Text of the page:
A later AP account by Allen Breed grew more, not less, certain: “Twelve miners caught in an explosion in a coal mine were found alive Tuesday night, sending family members streaming from the church where they had gathered during the nearly two-day ordeal. Joyous shouts rose of ‘Praise the Lord!'”
Today, AP carried a story explaining that Gov. Manchin “spoke to The Associated Press from his cell phone shortly after relatives said they had received word the miners were safe. ‘The rescue people have been talking to us. They told us they have 12 alive,’ Manchin said. He said later he went to the mine site to try to confirm the news when rescuers said there had been miscommunication and not all had survived.”
The Chicago Tribune, which had reported the rescue, later carried a new story on its site opening with, “Jubilation turned to anger early Wednesday when relatives of 12 coal miners believed alive in a West Virginia coal mine blast were told that 11 of their loved ones were dead. One survivor was in critical condition at an area hospital.”
It took nearly three hours for the coal company to correct the reports. It is unclear why the media carried the news without nailed-down sourcing. Some reports claim the early reports spread via cell phones and when loved ones, and the governor, started celebrating most in the media simply joined in.
“About the confusion, I can’t tell you of anything more heart- wrenching than I’ve ever gone through in my life. Nothing,” Gov. Manchin, who had helped spread the good news, said.
The sole survivor of the Sago, W.Va., disaster, identified by mining officials as 27-year-old Randal McCloy, was in the hospital in critical condition, a doctor said. When he arrived, he was unconscious but moaning, the hospital stated.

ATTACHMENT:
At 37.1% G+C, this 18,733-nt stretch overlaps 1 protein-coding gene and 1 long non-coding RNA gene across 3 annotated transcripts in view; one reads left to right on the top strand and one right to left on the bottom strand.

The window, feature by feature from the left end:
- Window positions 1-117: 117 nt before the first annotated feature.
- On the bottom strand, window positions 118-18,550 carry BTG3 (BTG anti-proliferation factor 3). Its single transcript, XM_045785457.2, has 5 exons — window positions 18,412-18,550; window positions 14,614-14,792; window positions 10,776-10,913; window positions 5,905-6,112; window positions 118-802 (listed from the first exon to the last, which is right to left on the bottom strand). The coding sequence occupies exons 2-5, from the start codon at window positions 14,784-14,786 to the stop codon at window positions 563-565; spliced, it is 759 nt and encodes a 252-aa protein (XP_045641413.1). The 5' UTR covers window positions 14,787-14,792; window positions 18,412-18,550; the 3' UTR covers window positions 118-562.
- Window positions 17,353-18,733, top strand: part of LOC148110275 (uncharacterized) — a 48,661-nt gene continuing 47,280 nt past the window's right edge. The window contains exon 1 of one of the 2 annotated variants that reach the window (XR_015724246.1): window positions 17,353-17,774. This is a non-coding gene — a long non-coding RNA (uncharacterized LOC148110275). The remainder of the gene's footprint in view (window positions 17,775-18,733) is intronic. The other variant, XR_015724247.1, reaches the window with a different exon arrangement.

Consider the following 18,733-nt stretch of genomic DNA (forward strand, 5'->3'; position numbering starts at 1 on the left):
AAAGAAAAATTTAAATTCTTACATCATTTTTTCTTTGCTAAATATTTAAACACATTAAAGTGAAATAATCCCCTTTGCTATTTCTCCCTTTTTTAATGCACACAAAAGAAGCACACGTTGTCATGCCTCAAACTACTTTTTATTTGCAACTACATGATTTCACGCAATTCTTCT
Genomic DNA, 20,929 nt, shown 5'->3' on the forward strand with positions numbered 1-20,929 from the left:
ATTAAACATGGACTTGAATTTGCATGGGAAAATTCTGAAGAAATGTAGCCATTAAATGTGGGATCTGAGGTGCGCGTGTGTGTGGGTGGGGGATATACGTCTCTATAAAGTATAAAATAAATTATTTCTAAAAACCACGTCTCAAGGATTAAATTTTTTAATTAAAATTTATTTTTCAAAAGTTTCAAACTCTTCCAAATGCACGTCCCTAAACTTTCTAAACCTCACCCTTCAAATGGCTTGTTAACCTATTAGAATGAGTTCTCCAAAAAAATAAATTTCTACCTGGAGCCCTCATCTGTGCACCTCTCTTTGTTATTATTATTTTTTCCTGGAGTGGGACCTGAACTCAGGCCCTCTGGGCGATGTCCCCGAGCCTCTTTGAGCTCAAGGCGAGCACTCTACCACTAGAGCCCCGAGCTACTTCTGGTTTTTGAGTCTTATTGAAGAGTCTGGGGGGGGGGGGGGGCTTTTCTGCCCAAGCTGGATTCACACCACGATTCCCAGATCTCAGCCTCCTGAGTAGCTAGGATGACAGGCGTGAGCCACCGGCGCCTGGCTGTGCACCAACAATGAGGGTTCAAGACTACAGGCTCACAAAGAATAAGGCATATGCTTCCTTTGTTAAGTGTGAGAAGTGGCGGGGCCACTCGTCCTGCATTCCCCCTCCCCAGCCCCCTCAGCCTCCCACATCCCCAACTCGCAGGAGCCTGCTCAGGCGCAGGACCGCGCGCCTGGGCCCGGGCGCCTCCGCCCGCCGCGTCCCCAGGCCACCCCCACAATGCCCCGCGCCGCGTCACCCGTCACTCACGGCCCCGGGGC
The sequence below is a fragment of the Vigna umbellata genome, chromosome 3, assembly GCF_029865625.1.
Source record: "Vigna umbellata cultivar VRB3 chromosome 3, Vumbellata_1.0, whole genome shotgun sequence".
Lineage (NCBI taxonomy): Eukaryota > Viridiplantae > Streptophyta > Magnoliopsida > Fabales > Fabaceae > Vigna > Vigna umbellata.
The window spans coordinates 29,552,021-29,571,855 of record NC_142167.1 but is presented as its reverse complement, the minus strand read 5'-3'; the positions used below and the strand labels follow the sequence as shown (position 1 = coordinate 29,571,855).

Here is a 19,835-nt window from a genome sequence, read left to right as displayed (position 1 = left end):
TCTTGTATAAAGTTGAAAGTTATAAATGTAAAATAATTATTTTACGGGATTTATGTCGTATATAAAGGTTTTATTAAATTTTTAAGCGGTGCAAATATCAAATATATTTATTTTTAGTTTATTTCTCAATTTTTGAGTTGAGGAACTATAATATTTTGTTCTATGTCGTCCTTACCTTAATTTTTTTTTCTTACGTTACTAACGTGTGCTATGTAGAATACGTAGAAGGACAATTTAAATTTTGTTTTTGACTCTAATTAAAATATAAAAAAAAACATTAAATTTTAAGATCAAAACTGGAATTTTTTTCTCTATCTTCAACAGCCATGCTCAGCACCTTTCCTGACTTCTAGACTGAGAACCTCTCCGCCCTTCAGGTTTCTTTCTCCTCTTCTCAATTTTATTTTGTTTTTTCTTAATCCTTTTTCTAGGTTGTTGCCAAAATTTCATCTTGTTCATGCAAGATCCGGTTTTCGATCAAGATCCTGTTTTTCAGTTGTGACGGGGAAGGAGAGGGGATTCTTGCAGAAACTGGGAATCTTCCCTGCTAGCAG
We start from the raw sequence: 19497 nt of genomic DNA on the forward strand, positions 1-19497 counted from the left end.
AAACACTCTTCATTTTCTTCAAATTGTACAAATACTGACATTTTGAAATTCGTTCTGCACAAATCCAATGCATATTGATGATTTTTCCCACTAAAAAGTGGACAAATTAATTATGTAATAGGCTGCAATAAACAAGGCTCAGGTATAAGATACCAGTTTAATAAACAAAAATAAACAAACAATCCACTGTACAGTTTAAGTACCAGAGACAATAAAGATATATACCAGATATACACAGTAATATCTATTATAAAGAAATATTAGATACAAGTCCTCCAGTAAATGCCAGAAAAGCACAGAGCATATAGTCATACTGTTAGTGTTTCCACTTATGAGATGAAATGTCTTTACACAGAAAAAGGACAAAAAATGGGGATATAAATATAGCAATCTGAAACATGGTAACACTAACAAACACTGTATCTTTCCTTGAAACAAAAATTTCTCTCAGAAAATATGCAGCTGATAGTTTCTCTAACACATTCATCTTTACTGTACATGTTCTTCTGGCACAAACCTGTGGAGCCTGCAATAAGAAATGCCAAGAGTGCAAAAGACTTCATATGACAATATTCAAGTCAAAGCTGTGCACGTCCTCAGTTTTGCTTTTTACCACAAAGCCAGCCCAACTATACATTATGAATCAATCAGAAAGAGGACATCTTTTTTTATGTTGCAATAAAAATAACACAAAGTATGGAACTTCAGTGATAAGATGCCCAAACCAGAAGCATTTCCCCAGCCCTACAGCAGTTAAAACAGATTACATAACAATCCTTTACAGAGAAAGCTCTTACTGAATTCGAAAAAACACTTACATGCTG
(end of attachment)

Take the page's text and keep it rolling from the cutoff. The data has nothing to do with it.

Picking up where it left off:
The governor later indicated he was uncertain about the news at first. When word of survivors began circulating through the church, he hadn’t heard it, he said.
Many editors, at big papers and small, rushed to admit, explain or defend their error, on their Web sites on Wednesday. Sherry Chisenhall, editor of the Wichita (Kan.) Eagle, was on who accepted blame. “If you saw today’s printed edition of The Eagle, you saw a front page headline and story that are flat wrong,” she wrote. “I’ll explain why we (and newspapers across the country) went to press last night with the information we had at the time. But it won’t excuse the blunt truth that we violated a basic tenet of journalism today in our printed edition: Report what you know and how you know it.”
Scott Libin, a faculty member at the Poynter Institute, wrote today, “This case reminds us of a lesson we learned, at least in part, from Hurricane Katrina: Even when plausibly reliably sources such as officials pass along information, journalists should press for key details….If we believe that when your mama says she loves you, you should check it out, surely what the mayor or police chief or governor says deserves at least some healthy skepticism and verification. I understand how emotion and adrenaline and deadlines affect performance. That does not excuse us from trying to do better.”
NOTE: An earlier version of this story observed that the Los Angeles Times carried the front page headline: “Suddenly There is Joy: 12 Miners Found Alive.” Indeed, copies with this headline were printed, but according to a Times spokesman, they were all halted before any were delivered and all copies sent out carried the correct, updated story and headline.